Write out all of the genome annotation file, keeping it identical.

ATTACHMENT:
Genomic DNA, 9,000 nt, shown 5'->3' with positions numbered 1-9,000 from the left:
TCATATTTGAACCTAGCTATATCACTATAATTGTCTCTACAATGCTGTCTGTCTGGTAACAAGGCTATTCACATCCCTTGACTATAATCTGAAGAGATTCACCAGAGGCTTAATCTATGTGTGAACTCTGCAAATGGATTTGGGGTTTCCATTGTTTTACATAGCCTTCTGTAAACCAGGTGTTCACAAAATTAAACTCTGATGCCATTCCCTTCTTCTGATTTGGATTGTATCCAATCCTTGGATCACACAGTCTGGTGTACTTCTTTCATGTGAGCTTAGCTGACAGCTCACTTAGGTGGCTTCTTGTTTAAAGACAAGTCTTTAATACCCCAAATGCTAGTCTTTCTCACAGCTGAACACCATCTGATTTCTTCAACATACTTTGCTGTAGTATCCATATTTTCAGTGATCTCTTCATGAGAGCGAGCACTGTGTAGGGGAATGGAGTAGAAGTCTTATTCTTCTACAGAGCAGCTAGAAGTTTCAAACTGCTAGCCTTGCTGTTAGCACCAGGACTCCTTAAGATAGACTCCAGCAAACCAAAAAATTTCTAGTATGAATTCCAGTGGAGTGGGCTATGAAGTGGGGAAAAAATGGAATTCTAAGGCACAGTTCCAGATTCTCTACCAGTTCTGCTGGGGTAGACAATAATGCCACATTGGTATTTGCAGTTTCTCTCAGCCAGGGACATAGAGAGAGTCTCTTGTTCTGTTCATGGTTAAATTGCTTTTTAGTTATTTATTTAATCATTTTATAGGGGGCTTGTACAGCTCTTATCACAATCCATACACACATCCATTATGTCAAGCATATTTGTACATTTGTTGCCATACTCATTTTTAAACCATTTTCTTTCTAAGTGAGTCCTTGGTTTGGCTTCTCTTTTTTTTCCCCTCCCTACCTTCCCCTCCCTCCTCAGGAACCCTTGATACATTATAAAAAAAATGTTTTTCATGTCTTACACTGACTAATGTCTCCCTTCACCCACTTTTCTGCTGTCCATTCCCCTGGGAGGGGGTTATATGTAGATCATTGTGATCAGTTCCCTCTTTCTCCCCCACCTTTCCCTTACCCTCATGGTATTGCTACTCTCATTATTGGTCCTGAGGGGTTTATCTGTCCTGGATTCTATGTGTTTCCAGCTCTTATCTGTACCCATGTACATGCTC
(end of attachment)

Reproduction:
Genomic DNA, 9,000 nt, shown 5'->3' with positions numbered 1-9,000 from the left:
TCATATTTGAACCTAGCTATATCACTATAATTGTCTCTACAATGCTGTCTGTCTGGTAACAAGGCTATTCACATCCCTTGACTATAATCTGAAGAGATTCACCAGAGGCTTAATCTATGTGTGAACTCTGCAAATGGATTTGGGGTTTCCATTGTTTTACATAGCCTTCTGTAAACCAGGTGTTCACAAAATTAAACTCTGATGCCATTCCCTTCTTCTGATTTGGATTGTATCCAATCCTTGGATCACACAGTCTGGTGTACTTCTTTCATGTGAGCTTAGCTGACAGCTCACTTAGGTGGCTTCTTGTTTAAAGACAAGTCTTTAATACCCCAAATGCTAGTCTTTCTCACAGCTGAACACCATCTGATTTCTTCAACATACTTTGCTGTAGTATCCATATTTTCAGTGATCTCTTCATGAGAGCGAGCACTGTGTAGGGGAATGGAGTAGAAGTCTTATTCTTCTACAGAGCAGCTAGAAGTTTCAAACTGCTAGCCTTGCTGTTAGCACCAGGACTCCTTAAGATAGACTCCAGCAAACCAAAAAATTTCTAGTATGAATTCCAGTGGAGTGGGCTATGAAGTGGGGAAAAAATGGAATTCTAAGGCACAGTTCCAGATTCTCTACCAGTTCTGCTGGGGTAGACAATAATGCCACATTGGTATTTGCAGTTTCTCTCAGCCAGGGACATAGAGAGAGTCTCTTGTTCTGTTCATGGTTAAATTGCTTTTTAGTTATTTATTTAATCATTTTATAGGGGGCTTGTACAGCTCTTATCACAATCCATACACACATCCATTATGTCAAGCATATTTGTACATTTGTTGCCATACTCATTTTTAAACCATTTTCTTTCTAAGTGAGTCCTTGGTTTGGCTTCTCTTTTTTTTCCCCTCCCTACCTTCCCCTCCCTCCTCAGGAACCCTTGATACATTATAAAAAAAATGTTTTTCATGTCTTACACTGACTAATGTCTCCCTTCACCCACTTTTCTGCTGTCCATTCCCCTGGGAGGGGGTTATATGTAGATCATTGTGATCAGTTCCCTCTTTCTCCCCCACCTTTCCCTTACCCTCATGGTATTGCTACTCTCATTATTGGTCCTGAGGGGTTTATCTGTCCTGGATTCTATGTGTTTCCAGCTCTTATCTGTACCCATGTACATGCTC